What if a few clinicians in a group are exempt from MIPS and the rest are not?
If a few clinicians in a practice are exempt from reporting individually, but the group is eligible to report MIPS via GPRO, practices have a few options.
- All eligible clinicians report individually. In this case, those clinicians exempt from MIPS do not have to report at all. Clinicians that are eligible for MIPS at the individual level, must report and meet reporting requirements as an individual. The low volume threshold for individuals is defined as clinicians with less than or equal to $30,000 in allowed charges or less than or equal to 100 Medicare patients.
- All clinicians report as a group. The entire group must report all data for all clinicians, including those physicians that would have been exempt as individuals. As data are submitted at the TIN level, groups must submit data for the entire group and payment adjustments are applied at the TIN level. The low volume threshold for groups is defined as practices with less than or equal to $30,000 in allowed charges or less than or equal to 100 Medicare patients.
What about non patient-facing and hospital-based clinicians? How do they factor in?
ECs who are deemed non patient-facing or hospital-based status must report Quality and Improvement Activities, but not the Advancing Care Information (ACI) category. For these ECs, the Quality component is reweighted to 85 percent and Improvement Activities remain at 15 percent. Non-patient facing and hospital-based ECs and groups still must report six (6) measures or if there are not six, must report all measures that apply to their patient population. For the Improvement Activities component, activities are reweighted for non patient-facing and hospital-based physicians, with medium activities equaling 20 points and high weighted activities equaling 40 points. Therefore, non-patient facing and hospital-based ECs can perform two medium-weighted Improvement Activities or one high-weighted Improvement Activity to meet component requirements.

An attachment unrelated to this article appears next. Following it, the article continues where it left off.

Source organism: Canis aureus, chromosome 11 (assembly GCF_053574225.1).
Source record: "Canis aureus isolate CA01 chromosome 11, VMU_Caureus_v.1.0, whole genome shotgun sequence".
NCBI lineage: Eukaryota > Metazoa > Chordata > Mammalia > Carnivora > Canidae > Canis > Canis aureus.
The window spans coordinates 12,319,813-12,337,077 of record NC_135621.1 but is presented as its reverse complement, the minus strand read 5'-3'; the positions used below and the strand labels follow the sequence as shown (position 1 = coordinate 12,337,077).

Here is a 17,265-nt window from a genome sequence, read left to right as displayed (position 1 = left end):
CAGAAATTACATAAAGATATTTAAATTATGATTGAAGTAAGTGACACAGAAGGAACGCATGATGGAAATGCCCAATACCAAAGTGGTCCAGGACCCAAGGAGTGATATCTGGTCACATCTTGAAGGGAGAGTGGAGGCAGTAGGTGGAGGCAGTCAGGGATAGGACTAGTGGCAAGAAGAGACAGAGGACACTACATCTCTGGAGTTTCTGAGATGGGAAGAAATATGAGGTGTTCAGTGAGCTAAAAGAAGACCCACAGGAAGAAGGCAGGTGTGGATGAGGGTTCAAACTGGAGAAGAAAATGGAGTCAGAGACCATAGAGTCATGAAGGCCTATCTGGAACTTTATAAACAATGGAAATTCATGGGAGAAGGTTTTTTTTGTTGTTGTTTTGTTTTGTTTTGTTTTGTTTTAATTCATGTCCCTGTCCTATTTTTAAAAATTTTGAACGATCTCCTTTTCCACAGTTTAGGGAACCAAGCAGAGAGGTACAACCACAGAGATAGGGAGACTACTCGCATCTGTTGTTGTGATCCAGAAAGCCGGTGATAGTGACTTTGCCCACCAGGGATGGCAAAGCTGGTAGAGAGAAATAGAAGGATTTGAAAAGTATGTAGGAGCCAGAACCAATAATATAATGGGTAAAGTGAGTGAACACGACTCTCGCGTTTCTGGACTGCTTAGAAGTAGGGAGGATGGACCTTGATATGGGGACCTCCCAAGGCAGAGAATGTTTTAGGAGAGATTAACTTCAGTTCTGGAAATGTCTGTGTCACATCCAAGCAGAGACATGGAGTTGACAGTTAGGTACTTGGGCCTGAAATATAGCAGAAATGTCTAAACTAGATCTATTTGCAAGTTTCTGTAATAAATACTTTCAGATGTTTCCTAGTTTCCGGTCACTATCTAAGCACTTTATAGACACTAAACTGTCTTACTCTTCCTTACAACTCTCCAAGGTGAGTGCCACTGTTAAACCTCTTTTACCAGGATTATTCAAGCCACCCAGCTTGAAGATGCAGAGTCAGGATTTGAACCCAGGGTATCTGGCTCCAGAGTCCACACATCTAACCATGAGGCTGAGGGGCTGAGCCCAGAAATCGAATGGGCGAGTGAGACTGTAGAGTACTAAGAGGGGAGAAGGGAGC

An entire group is considered non patient-facing or hospital-based if 75 percent or more ECs fall into these categories. CMS letters noting practice eligibility in MIPS will clarify whether a group is considered non patient-facing or hospital-based entirely or not. Groups should consider the differences in requirements and ability to meet these requirements based on their clinician status and specific practice contingencies.
How should I consider part-time clinicians or locum tenens in my practice?
CMS will notify all clinicians of eligibility in MIPS. If a part-time clinician meets the minimum eligibility requirements, he/she is required to report to MIPS to the same standard of a full-time clinician. Locum tenens are not considered MIPS ECs and they should bill for services they provide using the NPI of the clinician for whom they are substituting.
Who should I contact at ASA or AQI for more information?
Please send MIPS participation and data submission questions to email@example.com.